U.S. DEPARTMENT OF THE INTERIORBUREAU OF LAND MANAGEMENT
|Black Ridge Canyons Wilderness|
The Black Ridge Canyons Wilderness features distinctive spires and arches, massive alcoves, beautiful desert patina, and seven major red rock canyon systems. Visitors can enjoy a variety of recreation within the wilderness, mainly on the Colorado River. The Colorado River is not part of the National Conservation Area.
Mee Canyon encompasses a vast alcove; arches tower over Rattlesnake Canyon; and fossils are numerous in the Morrison Formation, including many varieties of dinosaurs, early mammals, eggs, crocodilians, turtles, fish, invertebrates, wood, pollen, and other plant species. There is also a 115-120 million-year-old sycamore in the Burro Canyon Formation.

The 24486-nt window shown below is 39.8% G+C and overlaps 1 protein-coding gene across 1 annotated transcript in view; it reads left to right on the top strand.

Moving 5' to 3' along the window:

Flora & Fauna: Vegetation consists mainly of pinyon-juniper, native grasses, and cottonwood, willow, and box elder along riparian drainage areas. Fauna includes desert bighorn sheep, mule deer, elk, golden and bald eagles, peregrine falcons and various other raptors, and the collared lizard.
Recreation: Activities include hiking, backpacking, camping, canyoneering, rock climbing, horseback riding, hunting, and photography. For more information, visit the Recreation page. Camp sites accessed by the Colorado River are available only with a permit. Please note that though unconfined recreation is encouraged in wilderness, specific types of recreation may be barred from a specific area to prevent degradation of wilderness conditions.
Click here for additional information and maps about the Black Ridge Canyons Wilderness from the Grand Junction Field Office.
Grand Junction Field Office | (970) 244-3000 | 2815 H Rd., Grand Junction, CO 81506